International Week of Deaf People
20 Sep 22
International Week of Deaf People takes place this week and the Trust is sharing information to highlight issues affecting the hard of hearing community and how we are helping to improve access to services to support service users, carers and staff.
The theme of the week is Building Inclusive Communities for All and we are encouraging everyone to play their part in widening understanding and recognition for people with hearing difficulties.
Among the topics covered are the use of Makaton, the importance of body language to the hard of hearing community and mental health issues.
Sign language: British Sign Language (BSL) is a recognised language in its own right, and is capable of both great nuance and tremendous clarity. Sign languages are fully functional and expressive languages; at the same time they differ profoundly from spoken languages. BSL is a visual-gestural language with a distinctive grammar using handshapes, facial expressions, gestures and body language to convey meaning. At HPFT we are able to offer BSL translation and interpreting services, for service users and their loved ones, if you require this service please contact firstname.lastname@example.org.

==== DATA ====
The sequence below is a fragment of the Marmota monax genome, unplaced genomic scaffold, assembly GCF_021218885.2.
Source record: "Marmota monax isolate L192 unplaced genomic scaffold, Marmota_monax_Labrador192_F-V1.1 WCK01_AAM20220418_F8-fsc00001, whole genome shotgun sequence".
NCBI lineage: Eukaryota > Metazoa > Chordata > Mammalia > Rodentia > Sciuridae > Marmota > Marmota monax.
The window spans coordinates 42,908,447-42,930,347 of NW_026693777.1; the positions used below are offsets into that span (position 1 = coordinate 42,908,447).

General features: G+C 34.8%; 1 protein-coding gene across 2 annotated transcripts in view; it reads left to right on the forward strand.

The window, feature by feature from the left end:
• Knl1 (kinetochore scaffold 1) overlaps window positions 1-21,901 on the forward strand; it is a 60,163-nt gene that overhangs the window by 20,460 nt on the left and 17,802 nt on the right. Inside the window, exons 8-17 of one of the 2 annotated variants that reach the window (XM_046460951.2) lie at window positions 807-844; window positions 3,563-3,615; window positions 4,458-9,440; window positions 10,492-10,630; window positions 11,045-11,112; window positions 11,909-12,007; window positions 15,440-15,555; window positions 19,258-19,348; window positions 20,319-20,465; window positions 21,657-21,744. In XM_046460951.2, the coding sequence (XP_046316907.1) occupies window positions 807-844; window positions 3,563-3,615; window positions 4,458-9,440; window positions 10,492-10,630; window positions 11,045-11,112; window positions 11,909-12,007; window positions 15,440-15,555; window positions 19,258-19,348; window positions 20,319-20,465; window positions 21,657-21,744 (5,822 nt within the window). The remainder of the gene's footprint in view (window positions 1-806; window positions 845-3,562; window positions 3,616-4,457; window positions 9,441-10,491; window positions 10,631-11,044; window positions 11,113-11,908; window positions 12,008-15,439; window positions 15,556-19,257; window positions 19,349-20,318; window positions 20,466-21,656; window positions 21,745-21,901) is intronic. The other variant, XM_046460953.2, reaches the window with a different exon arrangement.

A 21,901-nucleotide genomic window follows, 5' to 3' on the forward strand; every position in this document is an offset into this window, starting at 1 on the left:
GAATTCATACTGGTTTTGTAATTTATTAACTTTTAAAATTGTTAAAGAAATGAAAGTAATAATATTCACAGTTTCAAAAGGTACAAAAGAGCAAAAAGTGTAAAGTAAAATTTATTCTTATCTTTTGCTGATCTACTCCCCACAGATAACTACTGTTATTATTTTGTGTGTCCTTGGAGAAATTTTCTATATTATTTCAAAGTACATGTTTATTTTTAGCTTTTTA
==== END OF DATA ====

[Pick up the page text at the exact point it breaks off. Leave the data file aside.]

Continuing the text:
Body language: We understand that body language is exceptionally important to the deaf and hard of hearing community. Using Dr Albert Mehrabian’s study of body language communication as a baseline helps to underline that people understand more from non-verbal communication than the verbal.
His conclusion is that we must all therefore pay greater attention to our nonverbal indicators, especially during a time where lip reading and facial expressions are blocked by masks or screens.
See Hear Me Out! “The power of non-verbal communication & how deaf people depends on it” at https://youtu.be/3fMQagNNIo0
Mental health: Hearing loss can also affect more than just hearing. Mental health problems within the deaf community are prevalent. We know that deafness is not the cause of psychological problems but rather, it is a more likely a result of experiencing poor accessibility and understanding, leading to social withdrawal or social isolation.
We all need to remember the fundamentals of communication to help ensure that we are communicating effectively with people - use eye contact, ensure you have someone’s attention, use body language and gestures including signs if appropriate, adapt to their pace, and follow the lead of the person you are communicating with.
International Day of Sign Languages: This takes place this Friday, 23 September under the theme, Sign Languages Unite Us!